New Delhi, Jun 20 : After an acrimonious meeting last week, the joint drafting committee on Lokpal Bill today agreed on most of the issues but new areas of disagreement like the manner of selection and removal of the ombudsman came up adding to persisting differences on contentious aspects.
Both the government side and the Anna Hazare team said the three-hour-long meeting was held in a “very cordial atmosphere” but differed on the extent of its success.
The committee will meet tomorrow for the last time during which both the sides will exchange their drafts on which they will comment upon.
HRD Minister Kapil Sibal told reporters that 80 to 85 per cent issues were resolved while activists Arvind Kejriwal and Prashant Bhushan differed on this percentage but contended that there was consensus on majority of the issues.
“On a range of issues, there is a broad agreement. It is a major step forward. Both sides feel we should move towards a consensus to formulate a draft where difficult issues of divergence are spelt out when it goes to political parties sometime in July,” Sibal said.
On the basis of this, a strong Lokpal Bill can be drafted and sent to Cabinet so that it can be introduced in Parliament in the Monsoon session.
“There is agreement on 80 to 85 per cent of issues...I feel this is a very major breakthrough,” Sibal said.
Immediately after, Bhushan said agreement was on minor issues and differences persisted on contentious issues like bringing under Lokpal the post of Prime Minister, higher judiciary and the conduct of MPs inside Parliament.
He said “two new issues” of divergence came up. These relate to the constitution of the selection panel and procedure for removal of Lokpal.
Hazare also said the meeting was good but left it to Bhushan and other associates to give details.
Explaining on the new issues that came up, Bhushan said, “according to government version, the appointment committee is filled with politicians and government officials.
Our bill has provision for an independent, broad-based committee like the Chief Election Commissioner.” The government version proposes that the selection committee should comprise Prime Minister, Speaker, Leaders of both Houses of Parliament, Leaders of Opposition of both Houses, Lok Sabha Speaker, Home Minister, Cabinet Secretary, a Supreme Court judge and a High Court Chief Justice, Kejriwal said.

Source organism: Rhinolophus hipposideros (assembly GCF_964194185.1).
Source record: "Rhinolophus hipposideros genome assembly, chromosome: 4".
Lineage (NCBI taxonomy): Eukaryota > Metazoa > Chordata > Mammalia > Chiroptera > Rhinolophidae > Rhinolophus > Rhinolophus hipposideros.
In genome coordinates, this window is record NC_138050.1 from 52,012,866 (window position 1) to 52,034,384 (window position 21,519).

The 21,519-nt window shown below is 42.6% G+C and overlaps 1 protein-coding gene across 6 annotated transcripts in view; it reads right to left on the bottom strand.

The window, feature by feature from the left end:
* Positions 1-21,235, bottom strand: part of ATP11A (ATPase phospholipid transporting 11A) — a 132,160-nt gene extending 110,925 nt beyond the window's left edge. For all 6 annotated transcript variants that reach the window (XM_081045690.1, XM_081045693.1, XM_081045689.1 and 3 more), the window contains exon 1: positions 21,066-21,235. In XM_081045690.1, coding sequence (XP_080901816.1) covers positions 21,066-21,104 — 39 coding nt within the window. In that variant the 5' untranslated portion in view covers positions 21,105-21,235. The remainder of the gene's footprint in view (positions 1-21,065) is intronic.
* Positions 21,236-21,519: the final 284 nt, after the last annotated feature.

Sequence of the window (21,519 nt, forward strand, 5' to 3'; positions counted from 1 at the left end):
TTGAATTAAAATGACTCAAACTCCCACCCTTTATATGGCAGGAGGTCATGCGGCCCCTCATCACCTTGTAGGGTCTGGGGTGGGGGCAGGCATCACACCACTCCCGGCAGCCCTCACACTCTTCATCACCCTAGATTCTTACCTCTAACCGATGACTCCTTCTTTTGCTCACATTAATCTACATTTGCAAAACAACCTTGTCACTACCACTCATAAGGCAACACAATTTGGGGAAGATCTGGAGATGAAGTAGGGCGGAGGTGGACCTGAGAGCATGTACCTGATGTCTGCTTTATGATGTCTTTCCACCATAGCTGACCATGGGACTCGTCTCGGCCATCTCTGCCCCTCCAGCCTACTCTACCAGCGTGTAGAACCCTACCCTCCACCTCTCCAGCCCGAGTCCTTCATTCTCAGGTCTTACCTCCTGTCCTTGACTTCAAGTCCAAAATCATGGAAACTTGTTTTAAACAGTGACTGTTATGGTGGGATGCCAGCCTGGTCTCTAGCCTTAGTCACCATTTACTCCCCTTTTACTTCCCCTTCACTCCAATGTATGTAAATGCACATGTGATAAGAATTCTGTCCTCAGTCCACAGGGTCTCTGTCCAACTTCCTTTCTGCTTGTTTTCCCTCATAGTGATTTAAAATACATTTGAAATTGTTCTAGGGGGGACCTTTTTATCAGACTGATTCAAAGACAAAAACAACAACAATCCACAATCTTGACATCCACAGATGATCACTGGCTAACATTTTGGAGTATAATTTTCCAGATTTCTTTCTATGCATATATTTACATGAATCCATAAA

“In their committee, there are more politicians,” he said and questioned this move, contending that the appointment of Lokpal will be then under their direct control although they would be ones against whom the ombudsman would be conducting investigations at some stage.
On the removal procedure of Lokpal, Bhushan said the government position was that only it can approach the Supreme Court in this regard while the civil society insisted that “anyone” could move the apex court for the purpose.
“These are new areas of differences which came up,” he said.
Kejriwal said the government circulated a exhaustive note which detailed the areas of agreement and disagreement.
He said out of the 40 issues raised by the Hazare team, the government had agreed on 11.
“The issue of bringing the post of Prime Minister under purview of Lokpal was not discussed today,” he said about the meeting which was not attended by Justice Santosh Hegde, one of the five members of the civil society. He will attend tomorrow's meeting.
“There were discussions today. The government side patiently heard us. This time they also came with arguments on issues. Earlier, they never said anything and just announced decisions on issues,” Kejriwal said.
He said there was also discussion on the model of Lokpal, and the civil society side tried to reason with the ministers that such a structure can work, provided it is armed with a good system.
“We told them that the CVC which has 236 employees, still have corrupt officials while the Delhi Metro with over 7,000 employees is run the best. There are even Indian Railways employees who are on deputation.
“While there can be corrupt in Railways, they cannot be so in Delhi Metro as the system is strong there. I spoke to Delhi Metro chief E Sreedharan this morning and he told me that they have a system in built. Even if Sreedharan leaves and if the system remains, there will be no corruption,” he said.
The six issues of divergence earlier flagged by the committee include bringing under the Lokpal the post of Prime Minister, higher judiciary, conduct of MPs inside House, the financial model to be followed, bringing CBI and setting up Lokayukta at state level.
The civil society side claimed that the government agrees to their demand of providing fund from Consolidated Fund of India but wants the decision on spending to remain with it. The civil society wants the financial independence of Lokpal to be complete. PTI